Predicting DNA-binding proteins and binding residues by complex structure prediction and application to human proteome
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As more and more protein sequences are uncovered from increasingly inexpensive sequencing techniques, an urgent task is to find their functions. This work presents a highly reliable computational technique for predicting DNA-binding function at the level of protein-DNA complex structures, rather than low-resolution two-state prediction of DNA-binding as most existing techniques do. The method first predicts protein-DNA complex structure by utilizing the template-based structure prediction technique HHblits, followed by binding affinity prediction based on a knowledge-based energy function (Distance-scaled finite ideal-gas reference state for protein-DNA interactions). A leave-one-out cross validation of the method based on 179 DNA-binding and 3797 non-binding protein domains achieves a Matthews correlation coefficient (MCC) of 0.77 with high precision (94%) and high sensitivity (65%). We further found 51% sensitivity for 82 newly determined structures of DNA-binding proteins and 56% sensitivity for the human proteome. In addition, the method provides a reasonably accurate prediction of DNA-binding residues in proteins based on predicted DNA-binding complex structures. Its application to human proteome leads to more than 300 novel DNA-binding proteins; some of these predicted structures were validated by known structures of homologous proteins in APO forms. The method [SPOT-Seq (DNA)] is available as an on-line server at http://sparks-lab.org.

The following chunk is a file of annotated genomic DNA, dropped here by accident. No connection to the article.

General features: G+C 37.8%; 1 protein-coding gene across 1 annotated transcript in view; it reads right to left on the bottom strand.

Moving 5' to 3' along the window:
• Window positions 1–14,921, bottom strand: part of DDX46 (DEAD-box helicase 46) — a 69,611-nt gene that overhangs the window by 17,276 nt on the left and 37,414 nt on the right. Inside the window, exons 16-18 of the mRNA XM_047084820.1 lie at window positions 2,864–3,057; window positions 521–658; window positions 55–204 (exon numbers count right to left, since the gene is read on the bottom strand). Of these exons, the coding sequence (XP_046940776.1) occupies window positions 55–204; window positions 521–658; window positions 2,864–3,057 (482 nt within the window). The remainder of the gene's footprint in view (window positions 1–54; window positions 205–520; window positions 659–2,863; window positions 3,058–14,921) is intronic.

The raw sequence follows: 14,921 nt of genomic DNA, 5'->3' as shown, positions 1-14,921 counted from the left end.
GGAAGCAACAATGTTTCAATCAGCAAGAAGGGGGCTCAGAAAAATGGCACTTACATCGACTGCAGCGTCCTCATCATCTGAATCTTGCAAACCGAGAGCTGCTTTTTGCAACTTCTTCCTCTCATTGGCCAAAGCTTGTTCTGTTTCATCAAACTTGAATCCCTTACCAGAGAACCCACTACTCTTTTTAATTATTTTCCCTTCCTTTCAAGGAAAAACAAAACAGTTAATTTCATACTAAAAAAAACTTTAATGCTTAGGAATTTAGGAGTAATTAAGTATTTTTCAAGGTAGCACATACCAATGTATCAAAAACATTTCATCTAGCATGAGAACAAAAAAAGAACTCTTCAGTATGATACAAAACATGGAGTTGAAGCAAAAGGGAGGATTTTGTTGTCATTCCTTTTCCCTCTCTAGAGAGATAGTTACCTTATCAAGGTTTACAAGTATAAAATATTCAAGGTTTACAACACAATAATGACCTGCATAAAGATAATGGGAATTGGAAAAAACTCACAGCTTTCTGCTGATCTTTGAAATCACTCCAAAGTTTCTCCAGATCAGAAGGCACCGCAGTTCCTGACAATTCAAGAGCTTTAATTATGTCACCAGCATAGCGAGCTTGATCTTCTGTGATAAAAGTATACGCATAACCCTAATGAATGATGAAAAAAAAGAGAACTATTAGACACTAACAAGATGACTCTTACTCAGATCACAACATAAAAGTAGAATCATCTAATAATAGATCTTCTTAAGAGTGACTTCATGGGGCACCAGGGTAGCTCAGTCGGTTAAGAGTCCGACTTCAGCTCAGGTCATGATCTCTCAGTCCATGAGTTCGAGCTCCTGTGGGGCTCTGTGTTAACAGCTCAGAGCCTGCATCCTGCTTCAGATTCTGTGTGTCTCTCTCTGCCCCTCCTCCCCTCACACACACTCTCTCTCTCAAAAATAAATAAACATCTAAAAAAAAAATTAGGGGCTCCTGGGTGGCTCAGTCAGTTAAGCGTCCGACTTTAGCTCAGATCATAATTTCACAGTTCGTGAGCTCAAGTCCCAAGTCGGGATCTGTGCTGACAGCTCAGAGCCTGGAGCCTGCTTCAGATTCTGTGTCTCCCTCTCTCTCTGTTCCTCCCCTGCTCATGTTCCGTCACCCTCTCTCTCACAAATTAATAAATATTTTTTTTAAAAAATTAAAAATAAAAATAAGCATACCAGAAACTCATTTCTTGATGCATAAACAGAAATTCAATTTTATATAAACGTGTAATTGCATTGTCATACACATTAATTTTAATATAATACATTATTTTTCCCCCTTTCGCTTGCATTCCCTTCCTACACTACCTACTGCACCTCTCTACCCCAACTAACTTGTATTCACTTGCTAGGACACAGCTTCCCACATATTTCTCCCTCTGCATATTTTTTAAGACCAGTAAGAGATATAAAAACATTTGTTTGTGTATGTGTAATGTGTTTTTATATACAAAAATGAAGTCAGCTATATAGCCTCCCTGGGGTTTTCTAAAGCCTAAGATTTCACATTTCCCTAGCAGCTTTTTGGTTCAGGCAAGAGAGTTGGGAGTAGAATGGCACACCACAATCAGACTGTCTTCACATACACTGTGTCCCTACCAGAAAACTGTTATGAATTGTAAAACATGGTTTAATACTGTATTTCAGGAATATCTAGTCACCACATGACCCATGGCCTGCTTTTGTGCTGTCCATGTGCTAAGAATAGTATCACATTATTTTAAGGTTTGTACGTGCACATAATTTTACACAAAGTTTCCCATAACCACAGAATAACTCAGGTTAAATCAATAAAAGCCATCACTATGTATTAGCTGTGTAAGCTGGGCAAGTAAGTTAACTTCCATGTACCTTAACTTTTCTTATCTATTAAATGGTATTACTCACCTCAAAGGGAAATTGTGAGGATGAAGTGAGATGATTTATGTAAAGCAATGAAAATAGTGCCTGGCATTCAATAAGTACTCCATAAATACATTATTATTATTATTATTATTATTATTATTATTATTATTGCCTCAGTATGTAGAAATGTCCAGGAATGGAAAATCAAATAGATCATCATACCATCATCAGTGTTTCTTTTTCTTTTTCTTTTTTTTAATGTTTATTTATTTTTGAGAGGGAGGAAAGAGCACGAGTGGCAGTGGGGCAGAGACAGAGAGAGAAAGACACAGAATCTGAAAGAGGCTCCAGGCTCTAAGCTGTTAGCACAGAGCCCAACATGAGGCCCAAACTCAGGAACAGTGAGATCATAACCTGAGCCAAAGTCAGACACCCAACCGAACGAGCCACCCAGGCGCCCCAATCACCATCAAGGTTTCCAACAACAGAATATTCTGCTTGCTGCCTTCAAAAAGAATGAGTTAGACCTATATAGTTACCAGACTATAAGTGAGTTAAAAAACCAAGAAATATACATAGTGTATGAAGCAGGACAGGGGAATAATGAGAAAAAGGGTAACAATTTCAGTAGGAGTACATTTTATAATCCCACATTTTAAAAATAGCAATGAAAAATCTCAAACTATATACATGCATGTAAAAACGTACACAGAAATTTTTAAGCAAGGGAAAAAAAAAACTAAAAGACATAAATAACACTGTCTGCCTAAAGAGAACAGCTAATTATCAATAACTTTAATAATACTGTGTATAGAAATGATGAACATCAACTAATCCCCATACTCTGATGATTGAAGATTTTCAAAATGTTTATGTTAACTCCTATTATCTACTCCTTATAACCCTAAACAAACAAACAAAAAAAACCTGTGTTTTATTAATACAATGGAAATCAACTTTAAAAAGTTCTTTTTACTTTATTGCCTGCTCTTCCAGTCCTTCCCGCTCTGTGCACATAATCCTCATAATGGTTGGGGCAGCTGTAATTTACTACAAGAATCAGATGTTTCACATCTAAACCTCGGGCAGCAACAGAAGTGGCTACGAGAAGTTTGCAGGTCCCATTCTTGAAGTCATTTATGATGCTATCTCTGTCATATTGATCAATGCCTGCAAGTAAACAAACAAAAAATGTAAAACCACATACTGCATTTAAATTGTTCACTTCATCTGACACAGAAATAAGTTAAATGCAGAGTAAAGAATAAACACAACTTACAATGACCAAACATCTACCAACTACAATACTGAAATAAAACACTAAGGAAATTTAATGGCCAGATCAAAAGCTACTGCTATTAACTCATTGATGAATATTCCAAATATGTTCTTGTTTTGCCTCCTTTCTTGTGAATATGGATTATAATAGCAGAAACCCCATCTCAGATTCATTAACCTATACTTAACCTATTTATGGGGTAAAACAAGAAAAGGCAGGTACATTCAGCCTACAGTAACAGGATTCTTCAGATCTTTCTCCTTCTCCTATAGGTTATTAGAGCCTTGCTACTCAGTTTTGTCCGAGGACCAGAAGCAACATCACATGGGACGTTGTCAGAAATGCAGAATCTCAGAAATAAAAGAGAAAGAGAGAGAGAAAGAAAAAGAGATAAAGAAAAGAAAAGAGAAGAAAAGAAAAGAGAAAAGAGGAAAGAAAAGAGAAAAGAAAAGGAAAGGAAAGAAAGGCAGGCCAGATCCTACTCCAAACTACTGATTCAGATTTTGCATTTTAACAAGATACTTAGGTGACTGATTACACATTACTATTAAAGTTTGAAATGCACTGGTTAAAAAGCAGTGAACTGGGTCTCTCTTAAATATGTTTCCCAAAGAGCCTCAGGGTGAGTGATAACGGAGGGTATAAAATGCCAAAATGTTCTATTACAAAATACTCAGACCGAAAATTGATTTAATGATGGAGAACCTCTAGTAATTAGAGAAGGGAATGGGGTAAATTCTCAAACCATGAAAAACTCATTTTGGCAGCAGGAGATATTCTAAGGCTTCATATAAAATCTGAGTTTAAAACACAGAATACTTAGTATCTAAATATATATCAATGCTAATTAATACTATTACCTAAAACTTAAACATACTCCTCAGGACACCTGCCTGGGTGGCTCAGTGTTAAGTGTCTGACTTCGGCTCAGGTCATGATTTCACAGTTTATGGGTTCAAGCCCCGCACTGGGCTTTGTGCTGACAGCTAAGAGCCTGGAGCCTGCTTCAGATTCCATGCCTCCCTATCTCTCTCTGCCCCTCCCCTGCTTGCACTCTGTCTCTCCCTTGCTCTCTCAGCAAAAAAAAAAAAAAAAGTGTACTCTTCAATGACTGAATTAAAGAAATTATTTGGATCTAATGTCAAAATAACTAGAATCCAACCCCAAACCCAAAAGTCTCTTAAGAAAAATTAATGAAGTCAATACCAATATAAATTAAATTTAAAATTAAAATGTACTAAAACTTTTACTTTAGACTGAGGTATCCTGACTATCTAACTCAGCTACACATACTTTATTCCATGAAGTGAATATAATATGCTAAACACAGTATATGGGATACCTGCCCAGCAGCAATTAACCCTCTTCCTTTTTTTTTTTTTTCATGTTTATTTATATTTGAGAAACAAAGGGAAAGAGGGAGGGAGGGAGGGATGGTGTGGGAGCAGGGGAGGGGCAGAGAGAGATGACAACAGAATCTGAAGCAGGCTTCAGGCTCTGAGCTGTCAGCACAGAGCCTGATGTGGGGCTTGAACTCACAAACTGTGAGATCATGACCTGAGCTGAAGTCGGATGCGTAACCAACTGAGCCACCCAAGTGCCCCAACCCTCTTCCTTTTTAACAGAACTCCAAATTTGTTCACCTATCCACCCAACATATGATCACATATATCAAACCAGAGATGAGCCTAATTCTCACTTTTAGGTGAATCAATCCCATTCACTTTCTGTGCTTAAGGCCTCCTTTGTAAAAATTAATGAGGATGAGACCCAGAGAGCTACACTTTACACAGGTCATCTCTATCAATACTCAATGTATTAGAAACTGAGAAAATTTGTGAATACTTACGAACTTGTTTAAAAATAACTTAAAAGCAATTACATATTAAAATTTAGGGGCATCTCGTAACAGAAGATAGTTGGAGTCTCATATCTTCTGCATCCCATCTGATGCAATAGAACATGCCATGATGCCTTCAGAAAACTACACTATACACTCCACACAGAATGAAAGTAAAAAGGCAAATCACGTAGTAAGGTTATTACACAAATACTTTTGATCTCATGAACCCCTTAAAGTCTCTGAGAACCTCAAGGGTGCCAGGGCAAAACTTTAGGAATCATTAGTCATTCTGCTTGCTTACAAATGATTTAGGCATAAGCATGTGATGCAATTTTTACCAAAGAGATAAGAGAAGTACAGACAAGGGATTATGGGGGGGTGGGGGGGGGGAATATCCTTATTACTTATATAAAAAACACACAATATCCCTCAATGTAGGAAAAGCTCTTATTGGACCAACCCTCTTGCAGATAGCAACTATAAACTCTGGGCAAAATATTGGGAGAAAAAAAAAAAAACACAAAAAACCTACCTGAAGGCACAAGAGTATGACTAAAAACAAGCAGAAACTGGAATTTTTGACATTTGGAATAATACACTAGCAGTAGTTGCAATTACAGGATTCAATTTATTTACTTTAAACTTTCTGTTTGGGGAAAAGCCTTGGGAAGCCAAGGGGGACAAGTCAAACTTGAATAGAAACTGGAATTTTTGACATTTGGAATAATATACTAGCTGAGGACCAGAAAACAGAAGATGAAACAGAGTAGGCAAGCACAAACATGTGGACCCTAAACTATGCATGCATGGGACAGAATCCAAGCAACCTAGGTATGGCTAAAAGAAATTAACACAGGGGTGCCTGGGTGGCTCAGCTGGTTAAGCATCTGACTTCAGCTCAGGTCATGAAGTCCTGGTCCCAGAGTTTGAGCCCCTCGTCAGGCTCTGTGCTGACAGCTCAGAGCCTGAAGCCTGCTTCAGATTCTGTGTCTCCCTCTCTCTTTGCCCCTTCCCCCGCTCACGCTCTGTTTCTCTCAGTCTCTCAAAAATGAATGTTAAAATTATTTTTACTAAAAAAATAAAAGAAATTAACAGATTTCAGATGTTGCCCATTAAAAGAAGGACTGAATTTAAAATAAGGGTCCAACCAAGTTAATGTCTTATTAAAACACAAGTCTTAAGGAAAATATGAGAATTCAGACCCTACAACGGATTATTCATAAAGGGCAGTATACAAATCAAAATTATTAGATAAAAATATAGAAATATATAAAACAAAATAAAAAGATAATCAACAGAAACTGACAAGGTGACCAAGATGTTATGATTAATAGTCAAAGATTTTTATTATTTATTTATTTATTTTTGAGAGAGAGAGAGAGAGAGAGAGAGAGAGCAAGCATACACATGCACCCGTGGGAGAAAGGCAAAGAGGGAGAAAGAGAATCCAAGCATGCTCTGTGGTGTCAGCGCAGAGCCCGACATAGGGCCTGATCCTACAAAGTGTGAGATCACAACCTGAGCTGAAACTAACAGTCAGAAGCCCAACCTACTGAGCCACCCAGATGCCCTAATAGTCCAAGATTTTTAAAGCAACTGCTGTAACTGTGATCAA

Copyright 2014, Zhao et al. This is an Open Access article distributed under the terms of the Creative Commons Attribution License CCAL. (http://www.plos.org/journals/license.html)
Structural Biology (incl. Macromolecular Modelling)